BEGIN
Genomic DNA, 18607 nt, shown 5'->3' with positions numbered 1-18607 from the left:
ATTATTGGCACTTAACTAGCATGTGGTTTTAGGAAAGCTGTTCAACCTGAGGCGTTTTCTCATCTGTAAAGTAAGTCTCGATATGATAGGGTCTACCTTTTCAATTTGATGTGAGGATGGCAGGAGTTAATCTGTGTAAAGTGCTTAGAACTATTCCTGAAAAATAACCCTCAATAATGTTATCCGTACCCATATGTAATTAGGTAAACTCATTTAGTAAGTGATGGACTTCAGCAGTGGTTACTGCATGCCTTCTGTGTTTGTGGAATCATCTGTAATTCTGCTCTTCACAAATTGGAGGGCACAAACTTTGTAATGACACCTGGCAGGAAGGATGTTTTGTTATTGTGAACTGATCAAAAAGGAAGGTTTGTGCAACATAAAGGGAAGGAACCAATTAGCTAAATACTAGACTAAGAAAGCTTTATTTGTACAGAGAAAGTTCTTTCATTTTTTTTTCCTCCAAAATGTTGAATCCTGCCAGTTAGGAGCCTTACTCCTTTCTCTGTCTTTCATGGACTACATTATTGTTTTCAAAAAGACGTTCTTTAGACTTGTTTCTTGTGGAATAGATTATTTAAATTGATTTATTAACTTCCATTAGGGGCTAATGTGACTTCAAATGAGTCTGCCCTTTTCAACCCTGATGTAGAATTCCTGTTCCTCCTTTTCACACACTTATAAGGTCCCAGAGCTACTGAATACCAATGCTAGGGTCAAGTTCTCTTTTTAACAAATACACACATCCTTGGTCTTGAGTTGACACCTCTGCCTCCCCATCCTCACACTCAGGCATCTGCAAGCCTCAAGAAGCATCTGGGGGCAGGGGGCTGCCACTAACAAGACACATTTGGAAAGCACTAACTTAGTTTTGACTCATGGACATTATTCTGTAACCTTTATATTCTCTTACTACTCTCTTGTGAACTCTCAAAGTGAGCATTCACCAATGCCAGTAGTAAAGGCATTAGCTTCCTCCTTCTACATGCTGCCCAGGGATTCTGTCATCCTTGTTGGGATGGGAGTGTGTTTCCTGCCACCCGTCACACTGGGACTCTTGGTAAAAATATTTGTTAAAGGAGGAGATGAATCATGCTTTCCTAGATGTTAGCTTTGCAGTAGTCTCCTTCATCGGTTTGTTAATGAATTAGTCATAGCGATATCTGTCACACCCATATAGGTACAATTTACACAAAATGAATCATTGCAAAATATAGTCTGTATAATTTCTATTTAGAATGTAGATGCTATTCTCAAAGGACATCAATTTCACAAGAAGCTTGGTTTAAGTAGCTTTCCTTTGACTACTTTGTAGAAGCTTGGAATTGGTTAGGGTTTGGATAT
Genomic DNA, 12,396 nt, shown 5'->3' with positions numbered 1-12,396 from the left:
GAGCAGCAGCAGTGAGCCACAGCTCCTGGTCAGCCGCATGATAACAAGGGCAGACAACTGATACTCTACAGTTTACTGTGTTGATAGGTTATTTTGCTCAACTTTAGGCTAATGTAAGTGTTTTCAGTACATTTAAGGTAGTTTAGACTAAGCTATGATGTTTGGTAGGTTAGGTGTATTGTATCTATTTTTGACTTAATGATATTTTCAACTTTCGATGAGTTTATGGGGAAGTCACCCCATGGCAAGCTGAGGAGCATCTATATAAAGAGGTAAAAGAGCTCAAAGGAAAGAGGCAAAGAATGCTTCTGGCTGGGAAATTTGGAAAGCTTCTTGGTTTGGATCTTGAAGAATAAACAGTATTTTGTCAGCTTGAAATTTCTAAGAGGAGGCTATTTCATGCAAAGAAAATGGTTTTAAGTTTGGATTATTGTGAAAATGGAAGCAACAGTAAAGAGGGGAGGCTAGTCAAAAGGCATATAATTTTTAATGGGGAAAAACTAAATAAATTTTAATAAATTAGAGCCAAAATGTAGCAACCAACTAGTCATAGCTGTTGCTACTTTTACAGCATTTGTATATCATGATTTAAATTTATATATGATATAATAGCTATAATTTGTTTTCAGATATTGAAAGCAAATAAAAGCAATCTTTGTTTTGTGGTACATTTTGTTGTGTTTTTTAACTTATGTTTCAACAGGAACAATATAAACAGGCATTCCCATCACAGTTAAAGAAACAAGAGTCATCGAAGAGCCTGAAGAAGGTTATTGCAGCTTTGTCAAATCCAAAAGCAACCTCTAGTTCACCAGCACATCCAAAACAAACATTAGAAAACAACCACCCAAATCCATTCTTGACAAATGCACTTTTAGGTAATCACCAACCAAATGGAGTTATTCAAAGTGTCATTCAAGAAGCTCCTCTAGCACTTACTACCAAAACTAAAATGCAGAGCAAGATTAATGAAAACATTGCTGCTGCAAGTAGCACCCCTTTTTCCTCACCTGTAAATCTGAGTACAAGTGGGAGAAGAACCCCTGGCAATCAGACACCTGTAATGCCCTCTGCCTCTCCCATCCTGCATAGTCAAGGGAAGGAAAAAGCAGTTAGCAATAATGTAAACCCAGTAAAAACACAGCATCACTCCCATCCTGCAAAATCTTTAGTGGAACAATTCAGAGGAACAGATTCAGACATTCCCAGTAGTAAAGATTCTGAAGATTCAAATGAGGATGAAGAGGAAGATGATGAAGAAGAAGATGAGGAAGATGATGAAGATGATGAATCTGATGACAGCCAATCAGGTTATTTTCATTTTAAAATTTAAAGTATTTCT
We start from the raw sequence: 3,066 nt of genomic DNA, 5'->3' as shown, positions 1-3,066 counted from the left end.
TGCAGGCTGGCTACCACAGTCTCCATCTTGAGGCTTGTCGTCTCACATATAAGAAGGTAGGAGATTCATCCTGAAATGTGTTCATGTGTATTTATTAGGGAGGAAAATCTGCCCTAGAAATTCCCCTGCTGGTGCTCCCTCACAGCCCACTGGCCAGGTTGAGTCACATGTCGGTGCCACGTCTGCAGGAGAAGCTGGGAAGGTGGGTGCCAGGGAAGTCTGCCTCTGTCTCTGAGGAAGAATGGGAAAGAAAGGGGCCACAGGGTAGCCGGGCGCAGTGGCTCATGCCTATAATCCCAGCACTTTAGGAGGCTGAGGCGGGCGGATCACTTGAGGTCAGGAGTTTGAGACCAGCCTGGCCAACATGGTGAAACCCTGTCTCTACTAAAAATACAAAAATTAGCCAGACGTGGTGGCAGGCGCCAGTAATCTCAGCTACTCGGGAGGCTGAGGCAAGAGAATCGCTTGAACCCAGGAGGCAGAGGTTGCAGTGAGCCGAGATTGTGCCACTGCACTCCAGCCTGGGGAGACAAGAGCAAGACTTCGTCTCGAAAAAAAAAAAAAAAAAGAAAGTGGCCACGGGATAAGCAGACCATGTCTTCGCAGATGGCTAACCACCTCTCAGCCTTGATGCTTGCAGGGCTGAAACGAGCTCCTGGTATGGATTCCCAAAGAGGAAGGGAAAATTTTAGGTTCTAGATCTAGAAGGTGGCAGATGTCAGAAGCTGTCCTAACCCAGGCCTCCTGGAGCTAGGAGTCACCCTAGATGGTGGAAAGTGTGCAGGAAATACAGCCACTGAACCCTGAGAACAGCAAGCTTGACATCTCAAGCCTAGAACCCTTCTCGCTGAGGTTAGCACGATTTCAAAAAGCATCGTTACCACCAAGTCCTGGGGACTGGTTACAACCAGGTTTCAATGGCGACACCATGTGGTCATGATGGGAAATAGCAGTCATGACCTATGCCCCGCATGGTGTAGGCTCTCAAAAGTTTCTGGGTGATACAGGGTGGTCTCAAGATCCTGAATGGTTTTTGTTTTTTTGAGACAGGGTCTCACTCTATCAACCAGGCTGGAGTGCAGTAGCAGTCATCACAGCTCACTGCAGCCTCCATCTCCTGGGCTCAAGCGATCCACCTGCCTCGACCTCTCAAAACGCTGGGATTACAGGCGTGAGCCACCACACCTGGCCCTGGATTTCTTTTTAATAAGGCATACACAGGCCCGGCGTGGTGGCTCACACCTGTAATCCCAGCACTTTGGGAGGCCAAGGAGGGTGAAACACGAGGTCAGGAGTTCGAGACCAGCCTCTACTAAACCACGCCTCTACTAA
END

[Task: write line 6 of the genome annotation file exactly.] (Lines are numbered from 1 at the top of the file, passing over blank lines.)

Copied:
TGCAGGCTGGCTACCACAGTCTCCATCTTGAGGCTTGTCGTCTCACATATAAGAAGGTAGGAGATTCATCCTGAAATGTGTTCATGTGTATTTATTAGGGAGGAAAATCTGCCCTAGAAATTCCCCTGCTGGTGCTCCCTCACAGCCCACTGGCCAGGTTGAGTCACATGTCGGTGCCACGTCTGCAGGAGAAGCTGGGAAGGTGGGTGCCAGGGAAGTCTGCCTCTGTCTCTGAGGAAGAATGGGAAAGAAAGGGGCCACAGGGTAGCCGGGCGCAGTGGCTCATGCCTATAATCCCAGCACTTTAGGAGGCTGAGGCGGGCGGATCACTTGAGGTCAGGAGTTTGAGACCAGCCTGGCCAACATGGTGAAACCCTGTCTCTACTAAAAATACAAAAATTAGCCAGACGTGGTGGCAGGCGCCAGTAATCTCAGCTACTCGGGAGGCTGAGGCAAGAGAATCGCTTGAACCCAGGAGGCAGAGGTTGCAGTGAGCCGAGATTGTGCCACTGCACTCCAGCCTGGGGAGACAAGAGCAAGACTTCGTCTCGAAAAAAAAAAAAAAAAAGAAAGTGGCCACGGGATAAGCAGACCATGTCTTCGCAGATGGCTAACCACCTCTCAGCCTTGATGCTTGCAGGGCTGAAACGAGCTCCTGGTATGGATTCCCAAAGAGGAAGGGAAAATTTTAGGTTCTAGATCTAGAAGGTGGCAGATGTCAGAAGCTGTCCTAACCCAGGCCTCCTGGAGCTAGGAGTCACCCTAGATGGTGGAAAGTGTGCAGGAAATACAGCCACTGAACCCTGAGAACAGCAAGCTTGACATCTCAAGCCTAGAACCCTTCTCGCTGAGGTTAGCACGATTTCAAAAAGCATCGTTACCACCAAGTCCTGGGGACTGGTTACAACCAGGTTTCAATGGCGACACCATGTGGTCATGATGGGAAATAGCAGTCATGACCTATGCCCCGCATGGTGTAGGCTCTCAAAAGTTTCTGGGTGATACAGGGTGGTCTCAAGATCCTGAATGGTTTTTGTTTTTTTGAGACAGGGTCTCACTCTATCAACCAGGCTGGAGTGCAGTAGCAGTCATCACAGCTCACTGCAGCCTCCATCTCCTGGGCTCAAGCGATCCACCTGCCTCGACCTCTCAAAACGCTGGGATTACAGGCGTGAGCCACCACACCTGGCCCTGGATTTCTTTTTAATAAGGCATACACAGGCCCGGCGTGGTGGCTCACACCTGTAATCCCAGCACTTTGGGAGGCCAAGGAGGGTGAAACACGAGGTCAGGAGTTCGAGACCAGCCTCTACTAAACCACGCCTCTACTAA